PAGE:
The Role of Gut Microbiota in the Exaggeration of Kwashiorkor

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Smith et al. investigated the importance that the role of gut microbiota and diet that cause and exaggerate kwashiorkor, a severe form of malnutrition, in both monozygotic and dizygotic twins from Malawi, a country in Africa. The study tested twins, one that was well-nourished and one that was discordant, to evaluate changes in the bacteria of the gut while changing their diet, and the study also investigated the effect of fecal transplants to gnotobiotic mice to see how the gut microbiota along with the Malawian diet contribute to kwashiorkor by looking at the bacteria present before and after transplantation. The research is treated as a baseline study, and the authors hope that the results of the study can eventually be expanded to …show more content…

This disease may react differently in people with different diets, such as a protein-based diet often seen in America. The changes in bacteria may not be significant with other diets, which could mean there is a different factor contributing to the change in the microbiota. Third, the Malawian diet was not defined well, and it is only stated that there is a lack of protein in what the people of Malawi eat. Although protein is important, there may be other aspects of the diet that contribute to kwashiorkor that were not examined, such as the effect on any plants or vegetables consumed.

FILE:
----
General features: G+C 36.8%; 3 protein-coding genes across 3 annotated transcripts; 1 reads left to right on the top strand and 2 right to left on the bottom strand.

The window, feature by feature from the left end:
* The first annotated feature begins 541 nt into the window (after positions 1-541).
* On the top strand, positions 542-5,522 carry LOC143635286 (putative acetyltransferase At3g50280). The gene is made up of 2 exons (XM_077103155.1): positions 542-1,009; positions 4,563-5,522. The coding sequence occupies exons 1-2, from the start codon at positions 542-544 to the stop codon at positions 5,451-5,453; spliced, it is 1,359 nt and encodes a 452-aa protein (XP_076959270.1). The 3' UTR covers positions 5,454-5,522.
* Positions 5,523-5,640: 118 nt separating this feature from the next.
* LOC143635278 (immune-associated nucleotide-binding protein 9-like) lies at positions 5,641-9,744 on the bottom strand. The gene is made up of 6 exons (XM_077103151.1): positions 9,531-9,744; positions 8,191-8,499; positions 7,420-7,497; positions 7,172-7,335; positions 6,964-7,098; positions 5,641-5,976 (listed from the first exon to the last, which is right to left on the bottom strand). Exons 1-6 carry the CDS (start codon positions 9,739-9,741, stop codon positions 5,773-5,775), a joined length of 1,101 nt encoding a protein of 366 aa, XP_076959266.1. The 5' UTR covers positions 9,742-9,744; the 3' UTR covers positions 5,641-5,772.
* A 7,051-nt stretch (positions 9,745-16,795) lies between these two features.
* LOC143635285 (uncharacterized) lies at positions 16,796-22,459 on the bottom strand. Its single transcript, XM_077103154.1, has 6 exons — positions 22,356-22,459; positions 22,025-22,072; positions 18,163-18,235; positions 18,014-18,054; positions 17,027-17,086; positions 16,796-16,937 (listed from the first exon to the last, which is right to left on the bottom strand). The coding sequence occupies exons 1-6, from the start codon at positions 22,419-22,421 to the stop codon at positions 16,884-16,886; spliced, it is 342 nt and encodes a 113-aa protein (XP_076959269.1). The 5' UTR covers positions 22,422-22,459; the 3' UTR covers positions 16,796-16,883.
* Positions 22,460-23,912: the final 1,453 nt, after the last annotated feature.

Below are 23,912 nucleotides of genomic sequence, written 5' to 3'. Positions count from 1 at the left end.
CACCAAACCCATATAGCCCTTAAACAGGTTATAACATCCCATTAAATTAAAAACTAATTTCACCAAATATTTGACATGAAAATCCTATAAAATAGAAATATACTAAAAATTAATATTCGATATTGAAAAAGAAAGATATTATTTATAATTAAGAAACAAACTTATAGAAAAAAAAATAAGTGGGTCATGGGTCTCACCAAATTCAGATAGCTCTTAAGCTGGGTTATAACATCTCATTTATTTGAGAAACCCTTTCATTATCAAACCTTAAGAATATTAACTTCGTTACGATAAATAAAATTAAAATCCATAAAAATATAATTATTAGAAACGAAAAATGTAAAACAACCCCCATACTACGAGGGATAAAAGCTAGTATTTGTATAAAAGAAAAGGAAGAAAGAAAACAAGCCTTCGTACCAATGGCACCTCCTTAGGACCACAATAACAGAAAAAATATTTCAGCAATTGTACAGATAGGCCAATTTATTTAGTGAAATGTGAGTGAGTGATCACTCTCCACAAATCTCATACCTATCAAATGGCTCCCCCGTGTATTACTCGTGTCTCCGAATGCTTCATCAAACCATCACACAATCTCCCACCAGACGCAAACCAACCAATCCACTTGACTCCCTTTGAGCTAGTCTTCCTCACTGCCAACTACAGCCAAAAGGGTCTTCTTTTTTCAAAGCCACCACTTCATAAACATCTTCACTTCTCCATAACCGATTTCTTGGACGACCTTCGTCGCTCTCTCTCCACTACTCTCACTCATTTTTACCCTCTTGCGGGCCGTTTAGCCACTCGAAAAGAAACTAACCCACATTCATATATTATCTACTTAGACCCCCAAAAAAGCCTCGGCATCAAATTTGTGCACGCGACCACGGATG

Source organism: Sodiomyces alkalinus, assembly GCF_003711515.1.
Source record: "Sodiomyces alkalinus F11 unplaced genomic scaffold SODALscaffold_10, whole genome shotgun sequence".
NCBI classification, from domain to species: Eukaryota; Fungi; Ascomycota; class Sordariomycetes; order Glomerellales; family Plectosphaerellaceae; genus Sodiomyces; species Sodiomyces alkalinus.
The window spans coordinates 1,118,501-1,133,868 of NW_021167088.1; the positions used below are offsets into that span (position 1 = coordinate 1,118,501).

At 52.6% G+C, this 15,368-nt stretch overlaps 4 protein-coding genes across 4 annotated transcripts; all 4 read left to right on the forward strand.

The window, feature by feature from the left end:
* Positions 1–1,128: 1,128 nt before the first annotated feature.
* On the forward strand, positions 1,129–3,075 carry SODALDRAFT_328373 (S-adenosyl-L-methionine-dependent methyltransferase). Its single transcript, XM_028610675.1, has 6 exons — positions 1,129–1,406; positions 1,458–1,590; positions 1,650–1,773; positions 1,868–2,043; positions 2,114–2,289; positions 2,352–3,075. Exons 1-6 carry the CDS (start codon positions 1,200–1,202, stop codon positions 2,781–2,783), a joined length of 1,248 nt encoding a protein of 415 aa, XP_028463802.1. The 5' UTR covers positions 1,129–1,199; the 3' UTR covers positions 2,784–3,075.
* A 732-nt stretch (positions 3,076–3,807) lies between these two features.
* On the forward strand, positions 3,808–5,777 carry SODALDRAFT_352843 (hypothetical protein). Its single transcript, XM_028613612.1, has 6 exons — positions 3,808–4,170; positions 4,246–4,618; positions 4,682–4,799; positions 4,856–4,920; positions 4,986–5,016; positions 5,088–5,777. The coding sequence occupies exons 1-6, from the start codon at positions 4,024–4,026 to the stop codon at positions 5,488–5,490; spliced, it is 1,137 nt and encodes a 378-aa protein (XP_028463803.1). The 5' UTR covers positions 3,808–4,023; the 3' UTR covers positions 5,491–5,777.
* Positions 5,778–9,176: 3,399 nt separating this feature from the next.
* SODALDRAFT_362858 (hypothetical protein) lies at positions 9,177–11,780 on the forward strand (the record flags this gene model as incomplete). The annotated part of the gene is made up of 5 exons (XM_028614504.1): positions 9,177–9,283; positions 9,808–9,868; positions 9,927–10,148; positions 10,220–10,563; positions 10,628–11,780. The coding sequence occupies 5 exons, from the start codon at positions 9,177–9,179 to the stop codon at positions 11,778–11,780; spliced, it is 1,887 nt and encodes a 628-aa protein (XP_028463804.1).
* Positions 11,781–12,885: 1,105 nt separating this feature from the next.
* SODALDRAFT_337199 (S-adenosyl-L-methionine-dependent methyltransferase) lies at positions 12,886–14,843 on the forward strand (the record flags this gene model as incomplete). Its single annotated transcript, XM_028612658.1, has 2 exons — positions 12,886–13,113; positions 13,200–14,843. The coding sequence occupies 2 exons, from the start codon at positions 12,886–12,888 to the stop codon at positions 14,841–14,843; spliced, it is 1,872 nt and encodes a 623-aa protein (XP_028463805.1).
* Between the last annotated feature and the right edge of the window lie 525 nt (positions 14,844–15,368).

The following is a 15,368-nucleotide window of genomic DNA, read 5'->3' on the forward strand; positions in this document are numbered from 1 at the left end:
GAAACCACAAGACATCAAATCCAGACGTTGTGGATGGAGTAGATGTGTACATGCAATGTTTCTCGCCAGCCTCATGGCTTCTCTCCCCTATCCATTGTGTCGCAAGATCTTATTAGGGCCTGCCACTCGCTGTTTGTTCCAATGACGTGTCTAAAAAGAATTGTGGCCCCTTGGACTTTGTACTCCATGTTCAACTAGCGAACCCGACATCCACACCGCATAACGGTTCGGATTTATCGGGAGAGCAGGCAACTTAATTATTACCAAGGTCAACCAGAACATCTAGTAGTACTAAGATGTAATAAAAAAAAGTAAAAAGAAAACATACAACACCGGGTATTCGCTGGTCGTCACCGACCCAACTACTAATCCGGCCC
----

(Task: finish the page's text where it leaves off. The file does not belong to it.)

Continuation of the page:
This study gave a base line for the topic of malnutrition and the effects in Malawi with a certain diet, either the Malawian diet or RUTF, which is peanut-based. The article states that the findings will hopefully be used to treat and prevent the serious malnutrition seen in the disease kwashiorkor. The study could go into further detail about the diet and the location of Malawi to show how the cultural and geographical factors contribute to the disease. The paper is indecisive in that the methods for determining bacterial species were not clearly explained. The figures show the importance of the changes in levels of different bacteria, but the specific method of understanding the results is not explained. Next, the information derived from the paper should be used, as suggested, to further

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